On the 24th of March we visited the Library of the Courtauld Institute of Art, which is situated in the basement of Somerset House. The Library holds a significant art historical collection and is one of the major international research collections of art historical books, periodicals and exhibition catalogues in the UK. It is a very beautiful building, with red brick vaulted ceilings, full length windows and spiral stair cases, the students, décor and architecture were all to my mind perfectly suited to an art library.
We were met on our arrival by Boris, one of the Library’s Graduate Trainees and by Vicky the Deputy Book Librarian. We began our tour on the top mezzanine level and were shown around the service counter, staff offices, card catalogue and copy services. We were then brought to the Lower mezzanine level and shown around the book, periodical and exhibition catalogue collections. Boris and Vicky mentioned that their exhibition catalogue collection is particularly extensive and sought after. They hold approximately 180,000 volumes in the library, some of which are still recorded on the card catalogue. The Courtauld use an in-house classification scheme, which is largely based on the Library of Congress. Also held in the same building, though separately run, are the Conway and the Witt Libraries. The Conway collection is an image library and the Witt is collection of reproductions after paintings, drawings and prints.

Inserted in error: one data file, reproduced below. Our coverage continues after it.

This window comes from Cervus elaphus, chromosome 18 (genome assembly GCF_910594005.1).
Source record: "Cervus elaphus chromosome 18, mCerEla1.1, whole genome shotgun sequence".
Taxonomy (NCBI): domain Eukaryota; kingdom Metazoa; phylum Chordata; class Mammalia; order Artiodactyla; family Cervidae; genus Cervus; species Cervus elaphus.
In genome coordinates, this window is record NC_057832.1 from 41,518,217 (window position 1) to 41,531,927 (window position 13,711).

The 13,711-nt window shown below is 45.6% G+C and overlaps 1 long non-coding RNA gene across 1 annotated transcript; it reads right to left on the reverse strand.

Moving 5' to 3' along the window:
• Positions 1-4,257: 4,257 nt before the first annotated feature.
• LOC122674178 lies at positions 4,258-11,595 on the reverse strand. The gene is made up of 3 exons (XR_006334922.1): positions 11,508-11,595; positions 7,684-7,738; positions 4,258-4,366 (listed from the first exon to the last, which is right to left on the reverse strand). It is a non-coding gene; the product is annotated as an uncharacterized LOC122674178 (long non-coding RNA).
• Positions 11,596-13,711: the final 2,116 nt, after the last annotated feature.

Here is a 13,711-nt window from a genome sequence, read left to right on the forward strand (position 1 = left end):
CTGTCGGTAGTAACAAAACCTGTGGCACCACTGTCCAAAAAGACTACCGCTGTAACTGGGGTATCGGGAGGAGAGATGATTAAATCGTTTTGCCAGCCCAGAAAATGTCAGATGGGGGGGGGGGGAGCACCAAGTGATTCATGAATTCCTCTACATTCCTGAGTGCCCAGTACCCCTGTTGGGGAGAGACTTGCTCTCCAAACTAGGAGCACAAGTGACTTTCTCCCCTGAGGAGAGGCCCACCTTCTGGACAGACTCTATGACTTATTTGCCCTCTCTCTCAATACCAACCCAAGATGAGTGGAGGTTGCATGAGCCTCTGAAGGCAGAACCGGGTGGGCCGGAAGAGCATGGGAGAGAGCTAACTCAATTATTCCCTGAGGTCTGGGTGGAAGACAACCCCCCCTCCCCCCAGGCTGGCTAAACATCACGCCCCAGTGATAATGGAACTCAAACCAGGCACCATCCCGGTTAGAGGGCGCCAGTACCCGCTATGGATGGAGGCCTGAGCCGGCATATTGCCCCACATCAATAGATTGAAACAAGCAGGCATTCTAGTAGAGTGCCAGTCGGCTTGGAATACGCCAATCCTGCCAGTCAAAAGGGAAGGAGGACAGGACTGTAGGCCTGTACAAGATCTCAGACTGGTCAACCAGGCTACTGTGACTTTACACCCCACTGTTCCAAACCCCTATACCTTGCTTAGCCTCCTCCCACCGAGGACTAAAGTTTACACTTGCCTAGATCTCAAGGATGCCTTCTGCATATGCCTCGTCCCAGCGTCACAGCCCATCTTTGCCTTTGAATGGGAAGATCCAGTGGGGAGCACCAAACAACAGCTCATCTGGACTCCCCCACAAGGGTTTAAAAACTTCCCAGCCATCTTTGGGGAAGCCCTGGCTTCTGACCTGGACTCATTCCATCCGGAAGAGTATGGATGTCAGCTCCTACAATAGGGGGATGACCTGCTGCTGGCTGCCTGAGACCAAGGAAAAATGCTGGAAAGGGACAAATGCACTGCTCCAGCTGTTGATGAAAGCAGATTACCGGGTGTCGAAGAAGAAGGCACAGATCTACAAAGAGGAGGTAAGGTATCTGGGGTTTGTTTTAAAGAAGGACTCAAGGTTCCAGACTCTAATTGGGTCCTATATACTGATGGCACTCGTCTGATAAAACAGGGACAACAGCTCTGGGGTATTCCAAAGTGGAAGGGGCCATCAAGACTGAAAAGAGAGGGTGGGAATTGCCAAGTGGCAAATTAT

We were then treated to a talk by Erica the head of Special Collections and by Deborah the head Cataloguer. Erica had pulled out some very interesting pieces from her collection to demonstrate the variety of books and objects stored in the Courtauld. These pieces included rare and old art books, which held both beautiful work within them and were themselves a work of art and modern pieces, which experiment with different forms, shapes, sizes and materials. She showed us one book which was coated in sandpaper and held together by bolts and another that played music upon opening the first page. She also showed us some volumes called artist books, which are books that are used as the artists medium and exist as a piece of art. Deborah then spoke about the processes and challenges involved in cataloguing art books and in particular exhibition catalogues and producing the best record which reflects and conveys the object. Deborah showed us one book that came hidden within a corrugated card case and explained that the challenge with cataloguing such a piece was how to convey the importance and the function of the case. Deborah explained that cataloguing such pieces involved a lot of thought and that there is no fixed format. It certainly seemed that the role of a cataloguer within an art library was a challenging, interesting and varied one.
We finished with tea and cakes in the library office, where Vicky, Erica and Deborah spoke to us about their own study and career paths. It was a truly enjoyable and interesting visit and I think it gave us trainees a great insight into the workings of an academic art library.